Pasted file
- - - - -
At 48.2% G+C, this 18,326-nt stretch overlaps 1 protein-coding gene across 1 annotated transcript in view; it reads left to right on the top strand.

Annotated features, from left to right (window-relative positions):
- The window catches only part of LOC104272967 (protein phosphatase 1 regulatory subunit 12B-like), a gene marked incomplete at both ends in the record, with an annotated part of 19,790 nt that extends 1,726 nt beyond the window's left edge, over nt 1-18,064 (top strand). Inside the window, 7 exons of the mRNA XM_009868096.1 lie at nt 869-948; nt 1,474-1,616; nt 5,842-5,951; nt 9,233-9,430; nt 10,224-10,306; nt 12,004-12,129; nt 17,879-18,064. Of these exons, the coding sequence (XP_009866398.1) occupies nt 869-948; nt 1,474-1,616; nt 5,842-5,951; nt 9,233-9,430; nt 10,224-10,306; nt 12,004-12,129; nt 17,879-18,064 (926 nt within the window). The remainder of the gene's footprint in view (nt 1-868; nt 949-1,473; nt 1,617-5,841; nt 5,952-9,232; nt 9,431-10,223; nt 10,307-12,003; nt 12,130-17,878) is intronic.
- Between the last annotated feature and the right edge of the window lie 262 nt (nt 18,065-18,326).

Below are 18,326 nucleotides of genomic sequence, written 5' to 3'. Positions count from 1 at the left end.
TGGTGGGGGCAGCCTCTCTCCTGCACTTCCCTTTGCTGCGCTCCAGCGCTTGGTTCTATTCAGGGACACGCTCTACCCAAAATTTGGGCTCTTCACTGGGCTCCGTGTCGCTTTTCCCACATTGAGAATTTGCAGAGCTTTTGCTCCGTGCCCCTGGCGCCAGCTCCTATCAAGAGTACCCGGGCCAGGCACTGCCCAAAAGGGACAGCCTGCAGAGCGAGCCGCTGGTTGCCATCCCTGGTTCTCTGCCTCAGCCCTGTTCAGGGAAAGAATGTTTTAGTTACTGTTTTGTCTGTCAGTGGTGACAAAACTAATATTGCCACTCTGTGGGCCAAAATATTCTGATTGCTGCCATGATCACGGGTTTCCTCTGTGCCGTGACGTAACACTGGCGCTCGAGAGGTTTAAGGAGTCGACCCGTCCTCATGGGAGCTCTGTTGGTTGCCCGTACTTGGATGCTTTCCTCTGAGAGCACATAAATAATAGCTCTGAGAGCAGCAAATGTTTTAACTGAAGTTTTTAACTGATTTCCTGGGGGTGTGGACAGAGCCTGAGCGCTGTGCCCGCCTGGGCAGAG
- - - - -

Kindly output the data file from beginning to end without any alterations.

At 48.2% G+C, this 18,326-nt stretch overlaps 1 protein-coding gene across 1 annotated transcript in view; it reads left to right on the top strand.

Annotated features, from left to right (window-relative positions):
- The window catches only part of LOC104272967 (protein phosphatase 1 regulatory subunit 12B-like), a gene marked incomplete at both ends in the record, with an annotated part of 19,790 nt that extends 1,726 nt beyond the window's left edge, over nt 1-18,064 (top strand). Inside the window, 7 exons of the mRNA XM_009868096.1 lie at nt 869-948; nt 1,474-1,616; nt 5,842-5,951; nt 9,233-9,430; nt 10,224-10,306; nt 12,004-12,129; nt 17,879-18,064. Of these exons, the coding sequence (XP_009866398.1) occupies nt 869-948; nt 1,474-1,616; nt 5,842-5,951; nt 9,233-9,430; nt 10,224-10,306; nt 12,004-12,129; nt 17,879-18,064 (926 nt within the window). The remainder of the gene's footprint in view (nt 1-868; nt 949-1,473; nt 1,617-5,841; nt 5,952-9,232; nt 9,431-10,223; nt 10,307-12,003; nt 12,130-17,878) is intronic.
- Between the last annotated feature and the right edge of the window lie 262 nt (nt 18,065-18,326).

Below are 18,326 nucleotides of genomic sequence, written 5' to 3'. Positions count from 1 at the left end.
TGGTGGGGGCAGCCTCTCTCCTGCACTTCCCTTTGCTGCGCTCCAGCGCTTGGTTCTATTCAGGGACACGCTCTACCCAAAATTTGGGCTCTTCACTGGGCTCCGTGTCGCTTTTCCCACATTGAGAATTTGCAGAGCTTTTGCTCCGTGCCCCTGGCGCCAGCTCCTATCAAGAGTACCCGGGCCAGGCACTGCCCAAAAGGGACAGCCTGCAGAGCGAGCCGCTGGTTGCCATCCCTGGTTCTCTGCCTCAGCCCTGTTCAGGGAAAGAATGTTTTAGTTACTGTTTTGTCTGTCAGTGGTGACAAAACTAATATTGCCACTCTGTGGGCCAAAATATTCTGATTGCTGCCATGATCACGGGTTTCCTCTGTGCCGTGACGTAACACTGGCGCTCGAGAGGTTTAAGGAGTCGACCCGTCCTCATGGGAGCTCTGTTGGTTGCCCGTACTTGGATGCTTTCCTCTGAGAGCACATAAATAATAGCTCTGAGAGCAGCAAATGTTTTAACTGAAGTTTTTAACTGATTTCCTGGGGGTGTGGACAGAGCCTGAGCGCTGTGCCCGCCTGGGCAGAG